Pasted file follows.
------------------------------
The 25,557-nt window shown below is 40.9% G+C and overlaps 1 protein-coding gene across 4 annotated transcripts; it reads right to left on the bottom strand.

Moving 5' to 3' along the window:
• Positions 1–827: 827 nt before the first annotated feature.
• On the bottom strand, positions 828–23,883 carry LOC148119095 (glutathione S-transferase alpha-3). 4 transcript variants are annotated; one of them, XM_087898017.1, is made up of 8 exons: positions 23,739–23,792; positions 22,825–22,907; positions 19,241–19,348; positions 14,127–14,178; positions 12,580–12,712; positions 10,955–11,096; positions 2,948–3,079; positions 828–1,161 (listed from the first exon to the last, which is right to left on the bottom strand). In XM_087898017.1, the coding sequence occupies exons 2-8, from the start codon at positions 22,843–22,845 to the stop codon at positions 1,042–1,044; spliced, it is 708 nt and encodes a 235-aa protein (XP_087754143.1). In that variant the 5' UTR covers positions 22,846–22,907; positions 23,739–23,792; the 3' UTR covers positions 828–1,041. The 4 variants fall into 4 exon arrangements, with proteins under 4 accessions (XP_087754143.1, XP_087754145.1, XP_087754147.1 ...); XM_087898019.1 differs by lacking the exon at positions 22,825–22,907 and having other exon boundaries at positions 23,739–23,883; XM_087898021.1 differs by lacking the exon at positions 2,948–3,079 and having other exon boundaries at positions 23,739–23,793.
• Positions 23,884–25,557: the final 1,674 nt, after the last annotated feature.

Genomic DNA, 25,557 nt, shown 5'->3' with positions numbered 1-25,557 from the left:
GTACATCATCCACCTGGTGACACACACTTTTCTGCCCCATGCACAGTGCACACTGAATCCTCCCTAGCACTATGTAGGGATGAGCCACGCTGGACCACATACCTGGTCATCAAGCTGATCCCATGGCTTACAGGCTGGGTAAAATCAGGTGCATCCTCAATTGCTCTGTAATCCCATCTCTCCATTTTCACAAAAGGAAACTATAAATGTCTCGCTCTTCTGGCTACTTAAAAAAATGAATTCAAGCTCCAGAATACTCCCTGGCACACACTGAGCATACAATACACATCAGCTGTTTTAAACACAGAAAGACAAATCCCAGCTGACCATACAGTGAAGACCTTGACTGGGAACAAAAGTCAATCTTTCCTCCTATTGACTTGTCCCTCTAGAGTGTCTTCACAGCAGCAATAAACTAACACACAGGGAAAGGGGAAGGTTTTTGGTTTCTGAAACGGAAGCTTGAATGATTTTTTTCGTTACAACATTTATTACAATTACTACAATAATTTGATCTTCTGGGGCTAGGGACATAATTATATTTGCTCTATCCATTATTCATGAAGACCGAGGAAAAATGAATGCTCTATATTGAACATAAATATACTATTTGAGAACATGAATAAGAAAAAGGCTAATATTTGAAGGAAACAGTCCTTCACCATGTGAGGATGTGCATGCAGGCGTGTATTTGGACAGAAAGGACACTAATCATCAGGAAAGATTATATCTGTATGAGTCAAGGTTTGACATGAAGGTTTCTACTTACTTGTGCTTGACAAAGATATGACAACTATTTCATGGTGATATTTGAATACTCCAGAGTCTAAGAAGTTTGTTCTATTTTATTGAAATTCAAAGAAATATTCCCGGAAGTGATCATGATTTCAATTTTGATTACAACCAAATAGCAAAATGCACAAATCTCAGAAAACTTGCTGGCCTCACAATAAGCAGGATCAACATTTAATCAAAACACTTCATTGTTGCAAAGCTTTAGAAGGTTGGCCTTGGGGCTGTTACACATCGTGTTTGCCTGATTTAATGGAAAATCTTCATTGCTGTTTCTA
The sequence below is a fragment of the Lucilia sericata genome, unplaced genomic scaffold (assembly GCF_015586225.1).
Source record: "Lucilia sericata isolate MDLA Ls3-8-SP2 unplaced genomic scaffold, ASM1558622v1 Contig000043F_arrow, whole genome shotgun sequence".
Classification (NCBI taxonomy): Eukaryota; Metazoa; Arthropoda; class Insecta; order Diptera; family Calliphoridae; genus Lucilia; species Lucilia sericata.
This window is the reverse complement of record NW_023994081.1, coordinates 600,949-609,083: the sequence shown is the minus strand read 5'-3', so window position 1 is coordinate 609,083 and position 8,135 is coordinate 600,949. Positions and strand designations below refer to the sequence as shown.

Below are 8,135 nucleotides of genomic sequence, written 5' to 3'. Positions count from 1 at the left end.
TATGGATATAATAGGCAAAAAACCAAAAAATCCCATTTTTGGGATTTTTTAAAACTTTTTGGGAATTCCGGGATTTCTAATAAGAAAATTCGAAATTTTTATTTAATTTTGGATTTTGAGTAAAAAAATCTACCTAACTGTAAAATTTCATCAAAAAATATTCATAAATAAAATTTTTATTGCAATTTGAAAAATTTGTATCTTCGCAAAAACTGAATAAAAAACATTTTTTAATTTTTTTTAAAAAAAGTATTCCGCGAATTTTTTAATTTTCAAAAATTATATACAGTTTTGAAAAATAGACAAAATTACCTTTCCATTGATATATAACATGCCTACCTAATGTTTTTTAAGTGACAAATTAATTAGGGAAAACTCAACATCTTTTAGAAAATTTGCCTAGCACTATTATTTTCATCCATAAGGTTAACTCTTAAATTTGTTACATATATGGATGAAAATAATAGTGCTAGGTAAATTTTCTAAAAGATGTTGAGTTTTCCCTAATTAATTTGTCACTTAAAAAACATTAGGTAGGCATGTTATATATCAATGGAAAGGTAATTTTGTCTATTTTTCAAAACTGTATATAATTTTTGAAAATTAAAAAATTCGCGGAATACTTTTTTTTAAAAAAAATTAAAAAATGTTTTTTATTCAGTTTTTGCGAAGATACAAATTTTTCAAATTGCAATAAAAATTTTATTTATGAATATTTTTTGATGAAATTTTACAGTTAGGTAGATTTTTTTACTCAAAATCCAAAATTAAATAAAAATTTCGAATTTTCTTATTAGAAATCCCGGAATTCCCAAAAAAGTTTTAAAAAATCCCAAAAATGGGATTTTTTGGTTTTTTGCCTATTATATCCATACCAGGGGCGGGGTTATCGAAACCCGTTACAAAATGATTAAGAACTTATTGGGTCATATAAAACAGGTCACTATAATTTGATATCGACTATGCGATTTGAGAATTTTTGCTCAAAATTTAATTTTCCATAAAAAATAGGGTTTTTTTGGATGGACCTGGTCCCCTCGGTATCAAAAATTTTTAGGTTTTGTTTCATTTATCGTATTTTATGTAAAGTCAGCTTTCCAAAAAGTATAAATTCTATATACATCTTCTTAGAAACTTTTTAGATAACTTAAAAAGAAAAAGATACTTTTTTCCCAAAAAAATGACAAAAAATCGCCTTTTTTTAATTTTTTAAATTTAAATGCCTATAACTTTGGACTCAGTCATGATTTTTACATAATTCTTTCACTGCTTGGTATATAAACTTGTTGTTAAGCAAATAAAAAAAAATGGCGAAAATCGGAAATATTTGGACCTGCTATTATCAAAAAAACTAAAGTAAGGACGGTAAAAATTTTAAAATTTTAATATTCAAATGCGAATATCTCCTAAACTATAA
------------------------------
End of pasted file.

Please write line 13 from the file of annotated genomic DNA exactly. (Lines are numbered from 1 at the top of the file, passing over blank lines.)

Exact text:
TATGGATATAATAGGCAAAAAACCAAAAAATCCCATTTTTGGGATTTTTTAAAACTTTTTGGGAATTCCGGGATTTCTAATAAGAAAATTCGAAATTTTTATTTAATTTTGGATTTTGAGTAAAAAAATCTACCTAACTGTAAAATTTCATCAAAAAATATTCATAAATAAAATTTTTATTGCAATTTGAAAAATTTGTATCTTCGCAAAAACTGAATAAAAAACATTTTTTAATTTTTTTTAAAAAAAGTATTCCGCGAATTTTTTAATTTTCAAAAATTATATACAGTTTTGAAAAATAGACAAAATTACCTTTCCATTGATATATAACATGCCTACCTAATGTTTTTTAAGTGACAAATTAATTAGGGAAAACTCAACATCTTTTAGAAAATTTGCCTAGCACTATTATTTTCATCCATAAGGTTAACTCTTAAATTTGTTACATATATGGATGAAAATAATAGTGCTAGGTAAATTTTCTAAAAGATGTTGAGTTTTCCCTAATTAATTTGTCACTTAAAAAACATTAGGTAGGCATGTTATATATCAATGGAAAGGTAATTTTGTCTATTTTTCAAAACTGTATATAATTTTTGAAAATTAAAAAATTCGCGGAATACTTTTTTTTAAAAAAAATTAAAAAATGTTTTTTATTCAGTTTTTGCGAAGATACAAATTTTTCAAATTGCAATAAAAATTTTATTTATGAATATTTTTTGATGAAATTTTACAGTTAGGTAGATTTTTTTACTCAAAATCCAAAATTAAATAAAAATTTCGAATTTTCTTATTAGAAATCCCGGAATTCCCAAAAAAGTTTTAAAAAATCCCAAAAATGGGATTTTTTGGTTTTTTGCCTATTATATCCATACCAGGGGCGGGGTTATCGAAACCCGTTACAAAATGATTAAGAACTTATTGGGTCATATAAAACAGGTCACTATAATTTGATATCGACTATGCGATTTGAGAATTTTTGCTCAAAATTTAATTTTCCATAAAAAATAGGGTTTTTTTGGATGGACCTGGTCCCCTCGGTATCAAAAATTTTTAGGTTTTGTTTCATTTATCGTATTTTATGTAAAGTCAGCTTTCCAAAAAGTATAAATTCTATATACATCTTCTTAGAAACTTTTTAGATAACTTAAAAAGAAAAAGATACTTTTTTCCCAAAAAAATGACAAAAAATCGCCTTTTTTTAATTTTTTAAATTTAAATGCCTATAACTTTGGACTCAGTCATGATTTTTACATAATTCTTTCACTGCTTGGTATATAAACTTGTTGTTAAGCAAATAAAAAAAAATGGCGAAAATCGGAAATATTTGGACCTGCTATTATCAAAAAAACTAAAGTAAGGACGGTAAAAATTTTAAAATTTTAATATTCAAATGCGAATATCTCCTAAACTATAA